Credit scores may be complex, but they play a pivotal role when you apply for commercial financing. Understanding how your commercial credit is calculated, and what you can do to improve it, positions you to easily obtain funding when your company needs to grow.
What is a business credit score, and how do lenders use it?
Like a personal credit score, a business credit score is a summary of the financial history of an institution. The higher the score, the better a business has been at repaying debts. There are several companies which provide these scores, however, most business credit scores are calculated using similar factors, such as the type of business being run or whether on-time or early payments are routinely made.
These scores can help financial institutions, vendors, insurance companies and others evaluate the risks and rewards of working with your company. Lenders look at the credit score to help them judge if the borrower will be able to pay off the loan, with a lower soccer hinting at a stronger possibility of defaulting on the loan. A good score, on the other hand, can help your company qualify for a loan, lead to better terms with vendors, or lower business insurance premiums.
How to find your business credit score?
There are 4 main business credit bureaus who monitor and can help you find your score. Each of them has different methods of documenting a score, so understanding how they monitor and report is essential to finding a strategy to ensure good credit or fix bad credit.
Dun and Bradstreet® is a public corporation that is unique in that it allows businesses to self-report financial statements and trade references. However, in order to monitor and submit these reports, a business will need to request a free D-U-N-S® Number. This is a nine-digit number used to identify each physical location of the business.
Experian® uses over 800 data elements to give a business a percentile risk score of 1 to 100. The higher the score, the less likely a business is to go bankrupt or miss a payment by 90 days.
Equifax business credit scores use information from public records and the Small Business Financial Exchange™ (SBFE), which has records of your business’s payments to credit card issuers, banks, vendors and other creditors.
FICO® scores are based on data from business credit bureaus and your application to determine your business credit score. The major difference between FICO and other business credit reporters is that it incorporates data from the principal’s consumer credit reports, meaning your personal credit could influence your FICO business credit score. The Small Business Administration (SBA) uses it to expedite credit decisions when considering applicants for certain 7(a) loans. FICO scores can range from 0 to 300, with a higher number indicating your business is more likely to make its payments on time.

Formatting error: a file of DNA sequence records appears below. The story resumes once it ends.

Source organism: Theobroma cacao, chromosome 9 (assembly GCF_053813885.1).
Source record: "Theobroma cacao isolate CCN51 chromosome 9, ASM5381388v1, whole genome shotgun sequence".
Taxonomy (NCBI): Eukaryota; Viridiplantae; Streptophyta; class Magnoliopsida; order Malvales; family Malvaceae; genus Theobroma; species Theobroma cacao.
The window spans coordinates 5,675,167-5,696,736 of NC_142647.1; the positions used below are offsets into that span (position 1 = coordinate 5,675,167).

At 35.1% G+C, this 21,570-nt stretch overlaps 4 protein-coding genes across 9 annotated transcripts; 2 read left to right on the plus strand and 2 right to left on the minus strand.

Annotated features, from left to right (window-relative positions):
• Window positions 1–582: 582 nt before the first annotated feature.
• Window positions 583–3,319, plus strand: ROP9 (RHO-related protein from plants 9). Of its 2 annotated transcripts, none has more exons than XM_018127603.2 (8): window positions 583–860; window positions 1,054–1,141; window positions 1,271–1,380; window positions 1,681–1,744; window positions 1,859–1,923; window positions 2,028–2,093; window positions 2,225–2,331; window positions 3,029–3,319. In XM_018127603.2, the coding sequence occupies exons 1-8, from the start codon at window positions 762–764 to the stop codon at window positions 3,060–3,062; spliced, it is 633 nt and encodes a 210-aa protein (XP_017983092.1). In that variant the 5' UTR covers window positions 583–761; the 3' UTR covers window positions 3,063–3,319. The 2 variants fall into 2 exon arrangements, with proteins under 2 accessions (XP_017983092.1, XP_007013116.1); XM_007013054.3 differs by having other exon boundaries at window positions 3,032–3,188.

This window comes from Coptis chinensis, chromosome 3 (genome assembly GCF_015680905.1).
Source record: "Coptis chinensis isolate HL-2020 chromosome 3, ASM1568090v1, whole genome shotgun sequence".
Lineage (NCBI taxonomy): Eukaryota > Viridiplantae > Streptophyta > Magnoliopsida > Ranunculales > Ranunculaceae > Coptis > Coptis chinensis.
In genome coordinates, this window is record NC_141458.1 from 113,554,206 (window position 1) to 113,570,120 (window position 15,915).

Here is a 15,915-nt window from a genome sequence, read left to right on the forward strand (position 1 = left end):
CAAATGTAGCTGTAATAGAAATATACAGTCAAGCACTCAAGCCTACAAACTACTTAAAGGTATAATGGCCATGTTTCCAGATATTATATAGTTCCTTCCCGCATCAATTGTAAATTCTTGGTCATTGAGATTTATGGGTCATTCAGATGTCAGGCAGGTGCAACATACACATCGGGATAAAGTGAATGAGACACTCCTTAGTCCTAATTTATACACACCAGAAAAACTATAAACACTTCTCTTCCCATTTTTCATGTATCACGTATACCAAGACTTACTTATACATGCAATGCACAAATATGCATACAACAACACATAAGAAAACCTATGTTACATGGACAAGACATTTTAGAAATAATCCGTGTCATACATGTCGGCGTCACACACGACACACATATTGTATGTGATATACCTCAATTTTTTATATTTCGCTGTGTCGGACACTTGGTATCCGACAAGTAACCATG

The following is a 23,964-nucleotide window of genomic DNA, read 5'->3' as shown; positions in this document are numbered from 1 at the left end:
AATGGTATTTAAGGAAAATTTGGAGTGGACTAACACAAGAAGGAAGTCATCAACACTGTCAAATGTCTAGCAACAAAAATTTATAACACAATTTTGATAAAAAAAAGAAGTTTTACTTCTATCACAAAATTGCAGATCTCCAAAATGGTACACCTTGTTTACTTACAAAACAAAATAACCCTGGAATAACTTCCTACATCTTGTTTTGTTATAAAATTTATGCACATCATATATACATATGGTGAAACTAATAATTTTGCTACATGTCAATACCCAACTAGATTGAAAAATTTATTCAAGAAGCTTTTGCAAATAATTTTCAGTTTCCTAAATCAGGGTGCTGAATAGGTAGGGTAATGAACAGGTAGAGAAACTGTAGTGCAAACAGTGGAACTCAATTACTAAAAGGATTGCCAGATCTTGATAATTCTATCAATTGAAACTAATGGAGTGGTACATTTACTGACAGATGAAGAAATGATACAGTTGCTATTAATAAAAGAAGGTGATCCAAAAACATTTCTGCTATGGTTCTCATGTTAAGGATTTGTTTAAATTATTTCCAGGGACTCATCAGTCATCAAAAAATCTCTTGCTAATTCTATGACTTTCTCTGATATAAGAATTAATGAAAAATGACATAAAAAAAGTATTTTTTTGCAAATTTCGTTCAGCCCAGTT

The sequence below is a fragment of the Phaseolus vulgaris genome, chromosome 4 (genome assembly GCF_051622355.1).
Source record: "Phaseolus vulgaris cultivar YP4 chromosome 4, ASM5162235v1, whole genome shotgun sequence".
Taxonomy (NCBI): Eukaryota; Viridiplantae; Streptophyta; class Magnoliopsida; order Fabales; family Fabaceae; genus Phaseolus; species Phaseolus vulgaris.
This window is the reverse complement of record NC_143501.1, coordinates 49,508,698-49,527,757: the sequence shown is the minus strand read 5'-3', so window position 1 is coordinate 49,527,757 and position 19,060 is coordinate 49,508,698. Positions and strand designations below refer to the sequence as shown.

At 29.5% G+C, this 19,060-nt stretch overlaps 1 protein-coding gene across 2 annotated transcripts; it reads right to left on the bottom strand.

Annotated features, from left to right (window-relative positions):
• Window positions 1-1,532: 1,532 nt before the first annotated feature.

Unlike with personal credit reports, the business credit bureaus aren’t required by law to give you free access to your business credit reports, so be prepared to pay for the information if necessary.
How to improve your business credit score
There are several ways to not only discover your score but improve it if the numbers won’t guarantee approval for the loan. First, review your score before applying for a loan. Checking before applying for a loan can help you prepare for the application, while also allowing for corrections to inaccurately reported items.
Once you know your score the easiest way to improve a score is to pay bills on time. Failing to pay bills on time causes concern amongst lenders and is an immediate ding to your credit score. Neglecting to do so shows lenders a debt risk, even if other actions help to improve the score.
Decreasing your credit utilization ratio is another way to raise your score. Keeping the credit used to the credit available rate at 15% shows responsibility for resources. There are a couple of ways to achieve this, including paying off your balances, increasing your credit limit, decreasing credit card spending, opening a new line of credit, and paying bills more than once a month.
Business can also establish credit accounts with suppliers or dispute any errors and inquiries which may be causing dings to their scores. Both of these helps negate negative interactions and help foster positive reporting. Adding these positive payment experiences to your credit file helps raise the score and pads it against future problems.
Your business credit score is an essential part of how your business applies for loans, but it can also affect expenses like supply costs or insurance. Making sure you have a strong credit score is essential to maintaining a healthy business. If you are looking for a commercial loan, and need help navigating the complexities of commercial credit and bad credit, we can help. Give us a call and we can walk through your options today.